Kutla Khan, a folk musician from Rajasthan’s Barmer district, says he is nearly starving with his family due to loss of all avenues of income after cultural events and marriages dried up owing to restrictions to contain the coronavirus pandemic. While other unfortunate circumstances too contributed to his prolonged misery, circumstances precipitated by the coronavirus are primarily responsible for pushing him and other folk artists in the region to the brink, he adds.
Till about two years ago, Kutla had no reasons to complain as he was busy performing in musical events across the country and even abroad, however, a fire in July 2019 not only destroyed his house but also left him with severe burn injuries, he recalls with pain.
While his burnt face meant he received very limited invitations to musical events, the coronavirus pandemic snatched even the last straw keeping him and his family afloat as his remaining source of income in local weddings and festivals became minimalistic affairs. For the past one year, Khan says he has generated no income to support his wife and four kids.
“My wife and kids are managing the family’s needs by doing menial jobs at people’s house or by begging. I have approached the authorities for assistance but my plea was ignored,” Kutla Khan says.
Mehboob Khan, another folk musician, says some folk musicians were earlier helping struggling musicians like Kutla Khan but are no longer in a position to do so since they too were struggling to make the ends meet due to the freeze on musical events. He says he has approached the Barmer district collector seeking help, including ration kits, to sustain the families of the local folk artists.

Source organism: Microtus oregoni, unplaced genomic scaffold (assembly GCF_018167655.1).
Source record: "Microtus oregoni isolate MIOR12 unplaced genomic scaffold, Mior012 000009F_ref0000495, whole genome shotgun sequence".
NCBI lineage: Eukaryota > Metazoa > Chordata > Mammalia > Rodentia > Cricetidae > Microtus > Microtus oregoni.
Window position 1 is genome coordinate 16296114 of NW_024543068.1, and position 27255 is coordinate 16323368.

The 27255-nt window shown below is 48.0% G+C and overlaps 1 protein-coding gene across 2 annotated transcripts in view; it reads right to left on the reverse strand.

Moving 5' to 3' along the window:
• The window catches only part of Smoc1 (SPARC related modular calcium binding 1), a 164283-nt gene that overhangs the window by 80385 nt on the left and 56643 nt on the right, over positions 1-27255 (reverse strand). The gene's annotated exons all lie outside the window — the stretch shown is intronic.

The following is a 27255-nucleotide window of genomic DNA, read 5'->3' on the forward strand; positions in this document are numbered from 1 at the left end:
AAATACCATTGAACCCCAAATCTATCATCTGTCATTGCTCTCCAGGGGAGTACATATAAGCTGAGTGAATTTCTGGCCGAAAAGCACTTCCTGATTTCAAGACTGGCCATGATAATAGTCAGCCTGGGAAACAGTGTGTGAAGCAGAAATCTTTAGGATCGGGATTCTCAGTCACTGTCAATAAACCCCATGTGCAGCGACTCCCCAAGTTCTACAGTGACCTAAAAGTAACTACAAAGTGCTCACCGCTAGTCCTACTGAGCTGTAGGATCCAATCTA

“The government should take some initiative for folk artist as they belong to the weaker section of the society, otherwise not only the artists but their art will also die,” Mehboob Khan says pensively.
Folk artists from the Thar desert are globally known for their music and regularly represent India in cultural festivals abroad but have traditionally depended on patrons for their upkeep.
Fakira Khan, an international folk artist, says, “We used to manage our needs from the income from cultural events, weddings and festivals. For generations we have entertained our patrons musically in return for cattle or cash. Earlier functions like marriages were not possible without our presence. But in Covid-era nobody is inviting us, leading to starvation-like conditions.”
Barmer’s additional district collector Om Prakash Bishnoi told HT that the administration was offering all possible help.
“With the help of some NGOs, we have distributed ration kits to the families of folk artists. Besides this, we are exploring other options to help them as per their requirements,” he said.
Narendra Tansukhani, secretary of Marudhar Lok Kala Mandal– an NGO working for the welfare of folk artists– says local folk artists are like the soul of western Rajasthan and the government has a duty towards them.
“Government must understand that the folk artists are the cultural heritage of western Rajasthan. Hence, the government should take some initiative to protect them otherwise we will not only lose them but will also lose our cultural identity.”